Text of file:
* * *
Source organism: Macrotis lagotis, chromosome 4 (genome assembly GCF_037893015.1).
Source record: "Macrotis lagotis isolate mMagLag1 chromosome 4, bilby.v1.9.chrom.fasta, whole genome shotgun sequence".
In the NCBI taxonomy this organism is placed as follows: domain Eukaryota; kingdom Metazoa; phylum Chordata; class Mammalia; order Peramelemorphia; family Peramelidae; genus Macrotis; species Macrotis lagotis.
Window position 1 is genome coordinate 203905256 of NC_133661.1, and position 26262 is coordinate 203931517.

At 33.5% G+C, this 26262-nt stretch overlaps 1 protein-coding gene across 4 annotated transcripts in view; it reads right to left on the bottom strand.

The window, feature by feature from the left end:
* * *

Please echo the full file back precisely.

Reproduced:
Source organism: Macrotis lagotis, chromosome 4 (genome assembly GCF_037893015.1).
Source record: "Macrotis lagotis isolate mMagLag1 chromosome 4, bilby.v1.9.chrom.fasta, whole genome shotgun sequence".
In the NCBI taxonomy this organism is placed as follows: domain Eukaryota; kingdom Metazoa; phylum Chordata; class Mammalia; order Peramelemorphia; family Peramelidae; genus Macrotis; species Macrotis lagotis.
Window position 1 is genome coordinate 203905256 of NC_133661.1, and position 26262 is coordinate 203931517.

At 33.5% G+C, this 26262-nt stretch overlaps 1 protein-coding gene across 4 annotated transcripts in view; it reads right to left on the bottom strand.

The window, feature by feature from the left end: